Java Developers, It’s Time To Give AWS Lambda a Try

cartoon by Kate Nielsen

This is the first post of more to come

Everyone has their own definition of what serverless is, here is mine:

Serverless is just the logical next step in the evolution of computers and software following along the trend of adding more and more abstraction on top of the low level processes that actually make hardware and software run. For example it used to be common for programmers to have to allocate and manage memory usage in programs, now most popular languages do it automatically for us. Today it’s common for people to allocate and set up server environments or Kubernetes clusters to run their programs, serverless just means this happens automatically without programmers or operations people thinking about it.

AWS Lambda is the cornerstone of AWS’s serverless product offerings. It offers us functions as a service, or in other words, it allows us to run arbitrary bits of code on demand. Initially it had limited use cases and limited capability. People used it for simple background tasks like encoding images or sending notifications. These days people use it for all sorts of compute tasks. We’re getting close to the point that Lambda can do everything that our old mental model of “server-full” computing is capable of. On top of that it often scales up and down better and costs us less. Now that it’s possible to integrate with Elastic File System people are even using fleets of Lambdas as a distributed supercomputer for machine learning.

Spring Boot is a common way to build microservices with Java, our end goal in this series will be to get an existing RESTful backend web service implemented in Spring Boot running on AWS Lambda. If you’re starting greenfield on a project I wouldn’t necessarily recommend using a framework like Spring Boot because it is not needed in a Serverless environment and actually creates some difficulty. However, I think it’s a good exercise for this series since it will teach you about some of the limitations of Lambda and how the way Lambda executes code is fundamentally different than how our code would run as a traditional long running server process. Once you understand these limitations and differences you’ll be well equipped to make a decision yourself. This post is geared toward Java programmers who are interested in serverless computing, but may be new to AWS Lambda.

I aim to show that migrating an existing Spring Boot application to a serverless environment may not be as tough as you think, and can offer benefits over the standard “on a server” way. Here is some criteria with which we can evaluate success and decide if its worth doing:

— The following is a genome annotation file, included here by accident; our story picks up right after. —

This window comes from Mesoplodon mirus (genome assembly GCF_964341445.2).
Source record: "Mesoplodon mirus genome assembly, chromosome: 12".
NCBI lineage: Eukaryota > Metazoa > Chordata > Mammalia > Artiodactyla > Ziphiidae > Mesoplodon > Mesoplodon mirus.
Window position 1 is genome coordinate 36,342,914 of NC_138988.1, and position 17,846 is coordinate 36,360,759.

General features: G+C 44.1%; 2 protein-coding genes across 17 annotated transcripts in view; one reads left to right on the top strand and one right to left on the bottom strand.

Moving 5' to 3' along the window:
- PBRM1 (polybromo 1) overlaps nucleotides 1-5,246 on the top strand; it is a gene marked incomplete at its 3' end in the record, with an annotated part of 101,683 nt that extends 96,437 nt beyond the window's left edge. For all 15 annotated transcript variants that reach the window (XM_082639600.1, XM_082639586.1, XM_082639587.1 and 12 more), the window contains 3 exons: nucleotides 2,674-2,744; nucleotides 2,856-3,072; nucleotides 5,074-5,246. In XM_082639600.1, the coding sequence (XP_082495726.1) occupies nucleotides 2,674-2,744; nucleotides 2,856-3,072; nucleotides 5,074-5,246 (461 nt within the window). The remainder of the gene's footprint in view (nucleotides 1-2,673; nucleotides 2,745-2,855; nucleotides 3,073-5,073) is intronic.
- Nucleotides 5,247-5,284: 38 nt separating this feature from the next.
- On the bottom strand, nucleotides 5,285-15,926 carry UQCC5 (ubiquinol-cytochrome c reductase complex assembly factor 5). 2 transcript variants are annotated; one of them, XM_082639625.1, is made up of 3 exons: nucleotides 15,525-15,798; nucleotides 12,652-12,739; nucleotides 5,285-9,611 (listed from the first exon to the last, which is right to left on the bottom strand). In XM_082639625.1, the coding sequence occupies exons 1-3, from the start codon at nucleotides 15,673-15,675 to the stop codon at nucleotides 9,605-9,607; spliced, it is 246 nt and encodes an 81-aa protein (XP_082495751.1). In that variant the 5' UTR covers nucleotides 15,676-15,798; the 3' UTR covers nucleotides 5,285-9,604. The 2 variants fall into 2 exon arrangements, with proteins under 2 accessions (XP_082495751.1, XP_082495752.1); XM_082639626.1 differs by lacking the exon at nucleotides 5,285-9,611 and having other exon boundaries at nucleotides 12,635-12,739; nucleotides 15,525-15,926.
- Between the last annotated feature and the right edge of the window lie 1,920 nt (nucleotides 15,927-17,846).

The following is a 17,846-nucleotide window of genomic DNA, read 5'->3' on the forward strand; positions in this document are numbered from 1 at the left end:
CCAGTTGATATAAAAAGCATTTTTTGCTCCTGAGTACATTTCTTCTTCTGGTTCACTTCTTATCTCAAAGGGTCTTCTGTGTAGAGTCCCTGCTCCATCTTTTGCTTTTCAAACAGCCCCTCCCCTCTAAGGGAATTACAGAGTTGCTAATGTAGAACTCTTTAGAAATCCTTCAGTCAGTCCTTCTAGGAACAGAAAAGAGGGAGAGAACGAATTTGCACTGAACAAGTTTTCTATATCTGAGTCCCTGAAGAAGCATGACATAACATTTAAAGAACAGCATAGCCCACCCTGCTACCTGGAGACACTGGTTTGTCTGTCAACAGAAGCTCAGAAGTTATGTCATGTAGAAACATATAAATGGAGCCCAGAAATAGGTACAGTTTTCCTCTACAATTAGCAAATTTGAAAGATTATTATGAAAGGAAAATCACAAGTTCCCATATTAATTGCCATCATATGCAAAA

This is a lot to talk about and I tend to be pretty detailed so we better break it up into a few posts. This series is the result of me experimenting with Java, AWS Lambda, Spring Boot, and Quarkus (which I’ll talk about in a different post). This post will be all theoretical, I will not get into the mechanics of actually writing code. I plan to dive deep and walk you through the steps in later posts. Here is what you can expect in this post and later posts to come in this series:

Part 1 (this post)

Later Posts

Spring Boot on Lambda, is it even a good idea?

There was a time where I would have answered no to this question. I also used to cringe at the idea of people putting a Node/Express.js application on Lambda. In a nutshell if you’re adding a framework like Spring Boot you’re kind of missing the point of Lambda and not taking full advantage of working in a serverless environment. I’ve since changed my tune since I think it’s ok for people to use tools they already know where possible since overhauling an entire tech stack at once is almost never practical. On top of that, both advances to the Lambda Service, and cool solutions built by clever developers have actually made lifting and shifting a Java or Node microservice to Lambda a fine idea. Both Spring Boot and Express are backend frameworks that were designed to work this way:

AWS Lambda is not a physical or virtual server the way EC2 is. Similar to EC2, the Lambda service falls under the category of on demand compute but it gives us an even higher level of abstraction than EC2 does. Another important distinction is that we don’t tell a Lambda function to “start running” when we deploy it. It can be really tough to pin down exactly what “Serverless” means but one key differentiator is that when we deploy traditional workloads that respond to requests, our last step of the deployment process is to start our application running. Serverless doesn’t work like that. AWS Lambda is kind of like a car in that we wouldn’t buy a car, turn it on, and leave it running for years. We start it when we need to go somewhere and turn it off when we arrive (after we’ve invoked it 🤓 ). Actually, a more accurate analogy would be to compare a Lambda function to a modern fuel efficient car that implicitly turns itself off and on. I’ve always owned old crappy cars but I’ve driven newer ones that turn off at stop lights, and back on again when you put your foot on the gas. AWS Lambda works kind of the same way. It will turn off completely and start again many times over the course of an hour or day based on what you ask it to do.